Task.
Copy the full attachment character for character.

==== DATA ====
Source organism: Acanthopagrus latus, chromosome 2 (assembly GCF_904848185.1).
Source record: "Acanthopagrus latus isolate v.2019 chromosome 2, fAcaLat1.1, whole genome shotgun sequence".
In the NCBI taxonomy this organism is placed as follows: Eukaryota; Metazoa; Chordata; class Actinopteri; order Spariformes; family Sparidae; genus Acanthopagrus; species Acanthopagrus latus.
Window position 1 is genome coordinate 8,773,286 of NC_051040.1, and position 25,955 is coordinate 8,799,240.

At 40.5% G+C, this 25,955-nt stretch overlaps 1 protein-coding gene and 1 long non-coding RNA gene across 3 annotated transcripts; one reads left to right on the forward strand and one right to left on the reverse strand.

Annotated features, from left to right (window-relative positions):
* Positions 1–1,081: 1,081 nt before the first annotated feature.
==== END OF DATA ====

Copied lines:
Source organism: Acanthopagrus latus, chromosome 2 (assembly GCF_904848185.1).
Source record: "Acanthopagrus latus isolate v.2019 chromosome 2, fAcaLat1.1, whole genome shotgun sequence".
In the NCBI taxonomy this organism is placed as follows: Eukaryota; Metazoa; Chordata; class Actinopteri; order Spariformes; family Sparidae; genus Acanthopagrus; species Acanthopagrus latus.
Window position 1 is genome coordinate 8,773,286 of NC_051040.1, and position 25,955 is coordinate 8,799,240.

At 40.5% G+C, this 25,955-nt stretch overlaps 1 protein-coding gene and 1 long non-coding RNA gene across 3 annotated transcripts; one reads left to right on the forward strand and one right to left on the reverse strand.

Annotated features, from left to right (window-relative positions):
* Positions 1–1,081: 1,081 nt before the first annotated feature.